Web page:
Wyoming I-80 toll bill meets its demise
February 12, 2020
An effort in Wyoming to advance discussion of tolls did not survive more than 24 hours after the regular session was convened.
On their second day of work in Cheyenne, the state Senate voted 18-11 against introduction of a bill to tap tolls to cover costs for improvements to Interstate 80 in the state.
The margin of defeat in the chamber is misleading. Initially, the bill came up one vote shy of the two-thirds margin necessary for introduction. Multiple legislators responded by switching their votes to be in opposition.
The Joint Transportation, Highways and Military Affairs Committee previously filed the bill for consideration. The panel voted 7-6 in recent months to move forward with plans to help the state find the money needed for construction and maintenance of the heavily traveled east-west interstate highway.
WyDOT officials say that something needs to be done to help the agency address the $40 million shortfall just to maintain the highway. Agency officials say I-80 also needs additional climbing lanes, more truck parking and the reconstruction of its interchange with I-25 in Cheyenne.
Similar legislation has been considered at the statehouse in the past decade, but each effort has failed to gain support in both chambers.
This year’s effort, SF6, called for having the state Department of Transportation come up with a master plan to toll the 400-mile thoroughfare in southern Wyoming. According to a fiscal note attached to the bill, the agency would need to come up with between $1 million and $1.25 million to develop a master plan.
“The tolled configuration will allow Interstate 80 to be maintained and to be operated in a way that will reduce traffic congestion, delays, hazards, injuries and fatalities,” the bill read.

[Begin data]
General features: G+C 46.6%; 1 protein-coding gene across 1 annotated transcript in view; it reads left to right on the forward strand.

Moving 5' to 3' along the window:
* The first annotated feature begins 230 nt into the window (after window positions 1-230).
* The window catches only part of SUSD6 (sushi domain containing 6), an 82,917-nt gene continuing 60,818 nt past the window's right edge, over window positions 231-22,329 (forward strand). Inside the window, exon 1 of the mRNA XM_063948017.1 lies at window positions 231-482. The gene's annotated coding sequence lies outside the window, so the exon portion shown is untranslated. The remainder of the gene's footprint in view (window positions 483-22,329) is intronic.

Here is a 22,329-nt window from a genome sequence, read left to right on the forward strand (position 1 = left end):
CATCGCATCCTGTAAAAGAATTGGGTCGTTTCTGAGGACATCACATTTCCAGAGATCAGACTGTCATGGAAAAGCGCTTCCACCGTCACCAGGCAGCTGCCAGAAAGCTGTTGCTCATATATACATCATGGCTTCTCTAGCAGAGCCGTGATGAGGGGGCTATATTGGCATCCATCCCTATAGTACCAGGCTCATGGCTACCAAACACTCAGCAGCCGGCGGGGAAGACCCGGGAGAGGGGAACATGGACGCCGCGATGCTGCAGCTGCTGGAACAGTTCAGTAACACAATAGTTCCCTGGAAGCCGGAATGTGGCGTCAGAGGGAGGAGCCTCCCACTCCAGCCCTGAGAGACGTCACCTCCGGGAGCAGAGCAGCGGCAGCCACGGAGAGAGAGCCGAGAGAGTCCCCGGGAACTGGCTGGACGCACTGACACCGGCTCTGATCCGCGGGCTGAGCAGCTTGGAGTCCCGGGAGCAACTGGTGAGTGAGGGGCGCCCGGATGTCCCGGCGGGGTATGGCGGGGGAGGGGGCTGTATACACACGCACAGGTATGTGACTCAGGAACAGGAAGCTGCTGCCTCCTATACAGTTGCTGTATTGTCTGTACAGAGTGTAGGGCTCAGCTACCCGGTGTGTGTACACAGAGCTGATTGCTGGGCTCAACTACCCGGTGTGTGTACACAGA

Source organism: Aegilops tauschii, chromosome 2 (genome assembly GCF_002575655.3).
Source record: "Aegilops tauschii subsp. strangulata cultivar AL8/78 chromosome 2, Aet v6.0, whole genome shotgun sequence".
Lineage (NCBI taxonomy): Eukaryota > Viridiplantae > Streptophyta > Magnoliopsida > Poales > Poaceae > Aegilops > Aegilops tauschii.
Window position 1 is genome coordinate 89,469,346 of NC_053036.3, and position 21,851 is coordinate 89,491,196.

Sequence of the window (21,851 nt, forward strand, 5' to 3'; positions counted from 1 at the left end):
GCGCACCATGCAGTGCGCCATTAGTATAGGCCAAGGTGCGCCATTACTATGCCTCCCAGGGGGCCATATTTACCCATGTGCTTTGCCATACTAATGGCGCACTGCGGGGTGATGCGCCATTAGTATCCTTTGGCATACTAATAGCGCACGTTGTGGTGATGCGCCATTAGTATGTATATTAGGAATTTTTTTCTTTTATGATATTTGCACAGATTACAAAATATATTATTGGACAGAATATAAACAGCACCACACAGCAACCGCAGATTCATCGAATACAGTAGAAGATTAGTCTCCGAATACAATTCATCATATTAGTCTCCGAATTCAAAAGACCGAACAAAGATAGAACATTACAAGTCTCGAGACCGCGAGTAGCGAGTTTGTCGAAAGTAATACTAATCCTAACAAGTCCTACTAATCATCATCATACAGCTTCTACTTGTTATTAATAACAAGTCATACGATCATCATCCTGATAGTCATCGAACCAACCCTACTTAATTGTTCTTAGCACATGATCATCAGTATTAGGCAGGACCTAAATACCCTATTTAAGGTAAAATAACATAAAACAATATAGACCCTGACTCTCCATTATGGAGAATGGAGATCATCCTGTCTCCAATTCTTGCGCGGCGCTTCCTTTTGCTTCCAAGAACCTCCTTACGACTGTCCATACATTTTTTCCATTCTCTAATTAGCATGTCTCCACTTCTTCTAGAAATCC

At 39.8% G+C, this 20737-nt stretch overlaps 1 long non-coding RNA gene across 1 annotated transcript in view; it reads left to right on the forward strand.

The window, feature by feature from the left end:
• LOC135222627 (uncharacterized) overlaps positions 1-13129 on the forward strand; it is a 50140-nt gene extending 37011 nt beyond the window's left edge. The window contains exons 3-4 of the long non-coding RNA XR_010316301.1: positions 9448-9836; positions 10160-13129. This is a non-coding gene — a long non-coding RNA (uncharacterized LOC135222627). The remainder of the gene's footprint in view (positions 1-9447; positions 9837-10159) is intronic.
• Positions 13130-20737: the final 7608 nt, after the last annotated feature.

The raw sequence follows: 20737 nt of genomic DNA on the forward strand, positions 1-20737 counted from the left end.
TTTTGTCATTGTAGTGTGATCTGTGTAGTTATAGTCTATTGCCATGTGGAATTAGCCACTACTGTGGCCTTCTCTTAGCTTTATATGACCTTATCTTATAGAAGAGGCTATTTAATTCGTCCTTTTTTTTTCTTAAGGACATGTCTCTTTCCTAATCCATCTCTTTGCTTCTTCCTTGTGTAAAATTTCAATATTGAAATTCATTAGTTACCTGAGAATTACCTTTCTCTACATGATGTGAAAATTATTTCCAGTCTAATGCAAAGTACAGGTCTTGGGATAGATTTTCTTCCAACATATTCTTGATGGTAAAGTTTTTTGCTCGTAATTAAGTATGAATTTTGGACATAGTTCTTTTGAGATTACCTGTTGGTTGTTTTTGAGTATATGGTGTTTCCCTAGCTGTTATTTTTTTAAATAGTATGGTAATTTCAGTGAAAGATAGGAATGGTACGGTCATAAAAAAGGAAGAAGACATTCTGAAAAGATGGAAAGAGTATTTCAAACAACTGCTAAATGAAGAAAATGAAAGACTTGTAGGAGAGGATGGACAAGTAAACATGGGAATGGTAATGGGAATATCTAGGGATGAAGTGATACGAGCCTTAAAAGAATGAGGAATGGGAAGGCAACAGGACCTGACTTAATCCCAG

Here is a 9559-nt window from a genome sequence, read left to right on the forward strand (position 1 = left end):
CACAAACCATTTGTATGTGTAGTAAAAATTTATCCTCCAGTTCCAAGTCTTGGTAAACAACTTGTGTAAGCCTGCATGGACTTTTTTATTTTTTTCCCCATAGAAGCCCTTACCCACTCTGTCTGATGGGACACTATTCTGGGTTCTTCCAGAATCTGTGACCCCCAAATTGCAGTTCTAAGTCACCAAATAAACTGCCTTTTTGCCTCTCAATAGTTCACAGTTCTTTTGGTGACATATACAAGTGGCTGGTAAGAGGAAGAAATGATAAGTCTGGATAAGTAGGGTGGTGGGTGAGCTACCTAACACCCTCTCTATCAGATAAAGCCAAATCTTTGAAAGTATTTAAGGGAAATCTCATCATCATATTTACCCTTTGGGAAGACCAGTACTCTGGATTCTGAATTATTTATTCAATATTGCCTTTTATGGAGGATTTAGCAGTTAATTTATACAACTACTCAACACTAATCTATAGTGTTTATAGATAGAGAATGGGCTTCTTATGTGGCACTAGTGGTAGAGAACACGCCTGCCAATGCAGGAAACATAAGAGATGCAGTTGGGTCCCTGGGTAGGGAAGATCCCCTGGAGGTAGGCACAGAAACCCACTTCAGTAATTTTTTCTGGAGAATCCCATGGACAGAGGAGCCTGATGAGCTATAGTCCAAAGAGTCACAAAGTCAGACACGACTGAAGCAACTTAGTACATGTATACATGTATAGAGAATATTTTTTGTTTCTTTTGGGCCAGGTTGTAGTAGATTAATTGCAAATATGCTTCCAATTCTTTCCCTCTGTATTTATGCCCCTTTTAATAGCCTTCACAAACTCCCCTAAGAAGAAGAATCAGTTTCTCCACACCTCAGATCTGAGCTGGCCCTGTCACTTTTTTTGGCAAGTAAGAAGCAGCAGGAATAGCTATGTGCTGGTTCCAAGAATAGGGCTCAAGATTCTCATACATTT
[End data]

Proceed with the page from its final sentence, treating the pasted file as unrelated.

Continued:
Sen. Michael Von Flatern, R-Gillette, said specific details of the toll plan, rates, or where tolls would be collected would not be included in the bill. The master plan would determine the details.
“It is requesting a bill for a future legislature to bring back and have these items included, but not limited to why they need to toll this road, and how they will exempt Wyoming registered vehicles, … and where they will toll. … We don’t know yet but we will debate that in the future,” Von Flatern said while speaking on the bill prior to the floor vote.
Truckers voiced opposition to I-80 toll plan
The Wyoming Trucking Association previously testified against the tolling effort. The group noted that carriers would use alternative routes to avoid tolls, and would cause businesses along I-80 to lose money.
Truckers in the state, and the Owner-Operator Independent Drivers Association, add that professional drivers already pay multiple taxes and fees to access I-80 and other roadways.
“To be clear, OOIDA fundamentally opposes toll roads,” OOIDA President and CEO Todd Spencer wrote in communication with the state legislature’s transportation committee. “However, toll roads are more egregious when they are proposed for existing highway capacity.”
Spencer further cautioned legislators about any tolling scheme that would target out-of-state truckers.
“This would potentially run afoul of the Commerce Clause of the U.S. Constitution,” he said. “Meaning, that is the legal argument OOIDA would use as the foundation for a lawsuit against the state.”
Spencer urged legislators to come up with a more practical solution to secure additional revenue for roads and bridges.
“At 24 cents per gallon, Wyoming’s state fuel tax is among the lowest in the nation. A modest increase in the state fuel tax is a more appropriate, cost-effective, and equitable solution.”
Fuel tax instead of tolls
Focus on transportation funding at the statehouse now shifts to a bill to raise fuel taxes.
The state’s current tax rate of 24 cents per gallon is unchanged since 2014.
Introduced by the Joint Revenue Interim Committee, the bill would adjust the taxes on gas, diesel and alternative fuels based on the consumer price index. The changes would be implemented on July 1, 2020.
WYDOT reports more than $135 million in unfunded operating expenses. The amount includes $73 million in construction and maintenance.
HB63 would raise the tax rates by 3 cents to 27 cents per gallon.
The change is estimated to raise $20 million annually for state and local roads, according to a fiscal note attached to the bill.
Advocates acknowledge the additional fuel tax collection would not satisfy the shortfall, but they say it is a step in the right direction.